2022 State of Our Cities & Towns

The 2022 State of Our Cities & Towns Report examines the continued operational and fiscal impacts of COVID-19 as well as the ongoing challenges related to housing supply and affordability, public safety, and infrastructure funding. The 2022 report is based on results of a statewide survey of cities and towns conducted in the fall of 2021.

Findings from the 162 municipalities that responded show most municipalities have quickly recovered from the fiscal hardships of 2020. However, familiar challenges remain. Lack of affordable housing is the largest issue facing municipalities in 2022, followed by a tight labor market and unfunded street/road maintenance.  

The 2022 State of Our Cities and Towns Report also features the experiences of the individual municipalities of Thornton, Steamboat Springs, and Mancos to demonstrate how public servants across the state are rising to the occasion and responding to challenges related to public health, housing, and law enforcement.


State of Our Cities and Towns 2022 Cover

 

Key findings of the survey include:

 

Economic data: 

  • 64% of respondents felt their fiscal outlook was better than expected compared to last year.
  • 59% reported having fully recovered from, or never having been impacted by, the negative fiscal impacts of the COVID-19 pandemic.
  • 83% felt funding from the Coronavirus Aid, Relief, and Economic Security (CARES) Act and the American Rescue Plan Act (ARPA) sufficiently or more than met their needs.
  • Just over half of municipalities (51%) felt their overall economy was somewhat or much better in 2021 compared to 2020, and 57% felt their revenue was somewhat or much better.

Housing: 

  • When asked to name the biggest challenges facing their municipalities in the next five years, 68% of respondents named housing affordability, the most frequent response given.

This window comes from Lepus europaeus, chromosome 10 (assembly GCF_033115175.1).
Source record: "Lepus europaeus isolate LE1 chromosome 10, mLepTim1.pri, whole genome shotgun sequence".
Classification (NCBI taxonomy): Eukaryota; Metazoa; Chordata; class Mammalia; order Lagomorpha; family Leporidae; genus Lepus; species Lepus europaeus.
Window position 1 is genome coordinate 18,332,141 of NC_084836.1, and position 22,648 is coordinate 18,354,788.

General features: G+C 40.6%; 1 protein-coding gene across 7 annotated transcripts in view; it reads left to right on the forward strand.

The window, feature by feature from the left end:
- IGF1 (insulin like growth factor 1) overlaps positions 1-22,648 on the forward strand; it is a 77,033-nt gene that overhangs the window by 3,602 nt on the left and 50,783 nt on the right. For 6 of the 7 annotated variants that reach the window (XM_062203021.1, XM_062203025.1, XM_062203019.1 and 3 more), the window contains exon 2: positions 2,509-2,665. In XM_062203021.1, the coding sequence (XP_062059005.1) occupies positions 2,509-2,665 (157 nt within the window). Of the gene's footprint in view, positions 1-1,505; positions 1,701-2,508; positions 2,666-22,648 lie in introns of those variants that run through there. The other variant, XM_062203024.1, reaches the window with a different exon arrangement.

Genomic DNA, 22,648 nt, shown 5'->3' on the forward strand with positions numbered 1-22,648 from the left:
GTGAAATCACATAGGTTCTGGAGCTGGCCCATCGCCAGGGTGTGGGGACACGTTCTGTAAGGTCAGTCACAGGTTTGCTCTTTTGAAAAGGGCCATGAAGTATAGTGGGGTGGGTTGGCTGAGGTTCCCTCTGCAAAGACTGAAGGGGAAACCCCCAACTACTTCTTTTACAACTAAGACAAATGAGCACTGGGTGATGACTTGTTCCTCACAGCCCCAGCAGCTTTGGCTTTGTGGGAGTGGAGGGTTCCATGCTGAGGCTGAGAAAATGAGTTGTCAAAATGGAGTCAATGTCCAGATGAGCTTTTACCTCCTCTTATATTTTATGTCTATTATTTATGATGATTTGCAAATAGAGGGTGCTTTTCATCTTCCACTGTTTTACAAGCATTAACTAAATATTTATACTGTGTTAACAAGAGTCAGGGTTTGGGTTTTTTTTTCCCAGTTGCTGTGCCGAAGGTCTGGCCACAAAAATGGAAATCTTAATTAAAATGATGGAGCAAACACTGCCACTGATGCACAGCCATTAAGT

• While municipalities of all sizes were concerned about housing affordability, this was an especially large concern among mid-size (81%) and large municipalities (86%).
  • 63% of municipalities feel housing supply and affordability issues have gotten somewhat or much worse over the past three years.
  • Top actions being taken by respondents to address the issue include:
    • 17% have a housing affordability plan.
    • 28% plan to create a housing affordability plan in the next three years.
    • 43% are working regionally.
    • 28% are zoning for accessory dwelling units (ADUs).
  • 62% report workforce challenges as a result of housing supply and affordability issues.
    • In the Western Slope and mountain communities, that number rises to 77%.
  • 71% of municipalities with a population of 25,000 or more reported an increase in the homeless population as a result of housing supply and affordability issues.

Public safety:

  • 80% of municipalities with their own police force reported experiencing difficulties with police recruitment.
    • Recent changes to state law and current public perceptions of police were the biggest barriers to recruitment, each reported by 52%.
  • Half of municipalities with their own police force are experiencing difficulties with police retention.
    • Current public perceptions of police were again a common barrier, reported by 38% of respondents, including 64% of municipalities with a population of 25,000 or more.
  • Respondents reported seeing the impact of housing supply and affordability issues when it comes to public safety as well. Multiple respondents named a lack of affordable housing as an issue with recruiting and retention.
  • Municipalities are using several common strategies to boost police recruitment and retention, including covering the cost of the police academy for new recruits, increasing training opportunities and providing tuition reimbursement, ensuring pay and benefits are competitive, and offering hiring bonuses.

Infrastructure:

  • The most commonly reported projects and needs not currently funded are:
    • Streets: 53%
    • Storm water: 43%
    • Public buildings: 41%
    • Public safety facility: 33%
    • Water treatment facilities: 32%
    • Water supply and storage: 32%
    • Wastewater treatment facilities: 28%
  • Most municipalities reported that they fund their street maintenance needs through a general fund (75%) and/or through the Highway User Tax Fund (HUTF) (70%).
  • About two-thirds (65%) of municipalities reported that they fund street capital projects through a general fund, and just over half (56%) through HUTF.
  • Transportation funding was a larger concern among municipalities with a population of 25,000 or more (86%) than municipalities with a population of 2,000 or less (14%).
  • Transportation funding was reported as a more common concern in the Front Range than other regions of the state, with more than half of Front Range municipalities feeling this is a challenge that will continue over the next five years.